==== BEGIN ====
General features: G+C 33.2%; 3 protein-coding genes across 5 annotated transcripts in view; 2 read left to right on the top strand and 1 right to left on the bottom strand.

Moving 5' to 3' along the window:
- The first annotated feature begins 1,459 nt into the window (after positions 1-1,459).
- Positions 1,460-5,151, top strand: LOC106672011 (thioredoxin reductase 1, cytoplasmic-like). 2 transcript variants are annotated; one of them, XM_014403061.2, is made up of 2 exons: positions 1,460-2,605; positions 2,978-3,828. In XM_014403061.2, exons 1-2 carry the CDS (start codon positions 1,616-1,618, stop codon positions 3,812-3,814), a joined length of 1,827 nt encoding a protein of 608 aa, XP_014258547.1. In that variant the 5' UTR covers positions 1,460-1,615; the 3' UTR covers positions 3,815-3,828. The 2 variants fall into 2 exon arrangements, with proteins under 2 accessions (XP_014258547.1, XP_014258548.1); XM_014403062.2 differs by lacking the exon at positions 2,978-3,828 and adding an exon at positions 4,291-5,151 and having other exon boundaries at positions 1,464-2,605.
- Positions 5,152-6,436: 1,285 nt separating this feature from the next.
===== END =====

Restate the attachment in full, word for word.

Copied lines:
General features: G+C 33.2%; 3 protein-coding genes across 5 annotated transcripts in view; 2 read left to right on the top strand and 1 right to left on the bottom strand.

Moving 5' to 3' along the window:
- The first annotated feature begins 1,459 nt into the window (after positions 1-1,459).
- Positions 1,460-5,151, top strand: LOC106672011 (thioredoxin reductase 1, cytoplasmic-like). 2 transcript variants are annotated; one of them, XM_014403061.2, is made up of 2 exons: positions 1,460-2,605; positions 2,978-3,828. In XM_014403061.2, exons 1-2 carry the CDS (start codon positions 1,616-1,618, stop codon positions 3,812-3,814), a joined length of 1,827 nt encoding a protein of 608 aa, XP_014258547.1. In that variant the 5' UTR covers positions 1,460-1,615; the 3' UTR covers positions 3,815-3,828. The 2 variants fall into 2 exon arrangements, with proteins under 2 accessions (XP_014258547.1, XP_014258548.1); XM_014403062.2 differs by lacking the exon at positions 2,978-3,828 and adding an exon at positions 4,291-5,151 and having other exon boundaries at positions 1,464-2,605.
- Positions 5,152-6,436: 1,285 nt separating this feature from the next.